From Thanksgiving shopping hours to Small Business Saturday to Cyber Monday, the traditional Black Friday retail push is broader than ever in 2015.
By Matt Skoufalos
Through Sunday, some 136 million Americans are expected to open up their wallets and participating in the kickoff to the biggest shopping push of the season.
According to the National Retail Federation (NRF), the average person will spend about $805 during the holidays, $463 of that on gifts for family members, and another $131 on “non-gift items” for themselves or a family member.
NRF research also shows about half that shopping will be done online, with 21 percent of smartphone owners using their phones to make purchases.
Market-watcher comScore expects that online holiday shopping will top $70 billion in 2015, with Cyber Monday sales hitting $3 billion to make it “the heaviest online spending day in history for the sixth straight year.”
Shoppers are also reporting a greater awareness than ever of Small Business Saturday, according to a survey from the National Federation of Independent Businesses (NFIB). In the six years since the marketing initiative was announced, NFIB reports that more than half of all Americans are aware of the promotional push, and plan to do about 35 percent of their holiday shopping at small businesses.
Given the month of sales that precedes (and follows) the Thanksgiving weekend, retailers have successfully expanded the scope of the holiday beyond the traditional Black Friday 24-hour period to become “Black November.”
Michael Belch, professor of Integrated Marketing Communications at San Diego State University, said that businesses and shoppers alike are taking a longer view of the holiday.
“This year, it’s about spreading it out,” Belch said. “Retailers are saying, ‘If [shoppers] don’t come on Black Friday, they’ll come between now and Christmas sometime, as long as we keep the sales going.’
“I think this is the last big push to close out the year with a bang, where people are inclined to go shopping,” he said.
Either in an effort to maximize the returns of that spending frenzy or as a bellwether of how it has been distributed more throughout the season, big-box retailers have in recent years begun pushing into Thanksgiving, with earlier Friday morning “doorbuster” sales giving way to evening hours on the holiday itself.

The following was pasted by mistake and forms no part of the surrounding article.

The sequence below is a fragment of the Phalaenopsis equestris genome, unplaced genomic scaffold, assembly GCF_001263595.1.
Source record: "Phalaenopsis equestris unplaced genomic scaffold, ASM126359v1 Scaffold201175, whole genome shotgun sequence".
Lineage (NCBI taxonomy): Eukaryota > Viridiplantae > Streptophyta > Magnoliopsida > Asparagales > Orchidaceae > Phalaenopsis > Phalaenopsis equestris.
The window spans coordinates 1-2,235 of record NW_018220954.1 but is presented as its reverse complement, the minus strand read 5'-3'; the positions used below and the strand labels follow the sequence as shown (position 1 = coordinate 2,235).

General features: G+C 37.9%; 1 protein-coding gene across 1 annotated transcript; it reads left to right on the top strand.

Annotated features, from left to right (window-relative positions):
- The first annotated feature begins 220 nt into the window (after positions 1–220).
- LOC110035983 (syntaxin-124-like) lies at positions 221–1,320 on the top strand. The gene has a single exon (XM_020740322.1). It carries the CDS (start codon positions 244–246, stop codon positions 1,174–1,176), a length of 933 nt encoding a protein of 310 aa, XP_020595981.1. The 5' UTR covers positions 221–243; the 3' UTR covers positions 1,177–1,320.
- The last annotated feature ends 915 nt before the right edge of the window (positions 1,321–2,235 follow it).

That debate has taken on a moral depth among some consumers, leading some retailers to pledge to remain closed on Thanksgiving.
This year, outdoor outfitter REI made headlines by shutting down for Black Friday with its “Opt Outside” marketing message, which encouraged customers to skip the malls and head for national parks.
That decision not only helped REI capture greater brand interest, it also reinforced the broader shift from Black Friday to “Black November.”
“I think if Black Friday was all that critical, REI wouldn’t be doing what they would be doing,” Belch said. “Whatever little bit they lost on Black Friday, they’ll make up another time if people respond positively to them.”
But for the largest retailers in the country, it’s business as usual, as big-box and department stores “can’t forfeit all those sales to a competitor,” said Hal Stinchfield, CEO and Founder of Promotional Marketing Insights.
“You’ll never find a Kohls or a Target or a Macy’s not open on Black Friday,” Stinchfield said. “It’s all about letting the shareholders know this is an important holiday.
“REI is being very gracious to their 12,000 employees, and they’re finding that a million more people agree with it,” he said.
“But they’re a co-op. They don’t have to deal with Wall Street, a board of directors.”
As holiday dollars have migrated from brick-and-mortar to online purchases, the relevance to consumers of early-bird “doorbuster” shopping incentives has shifted as well, Stinchfield said.
“I think the doorbuster is simply a loss leader,” he said. Retailers’ messaging can be distilled to, “Get in here early, shop a lot, and we’re going to take a hit to get you in here.’
“It’s the cost of driving traffic,” Stinchfield said.
The convenience of online shopping has been offered as an antidote to the discomfort of doorbuster sales for customers seeking to avoid the crush of humanity at brick-and-mortar stores, but the moral outrage over Thanksgiving business hours hasn’t yet translated, intellectually, to online business operations. Even during a year in which Amazon.com drew unprecedented criticism of its warehouse working conditions and the piecemeal payment of its employees, the online giant hasn’t seemed to suffer any consumer backlash.
“There may be more people that have that sentiment, but if so, they’re not expressing it,” Belch said. “They may be the people who don’t go shopping on Black Friday, but I don’t know anyone who’s starting to stay away for any kind of moral purpose.”
“I think some of us overthink this whole concept of the Black Friday impact on the employees of the organization,” Stinchfield said. “I think the shoppers are frankly more selfish. They’re going to do what’s right for them. There’s a fair number of consumers out there for whom this is an annual event. They can’t wait to get started.”
Ethical consumerism still seems to motivate purchasing decisions at the local level, however: NFIB reported that 64 percent of Small Business Saturday shoppers “are motivated by the contributions that small businesses make to their community.”
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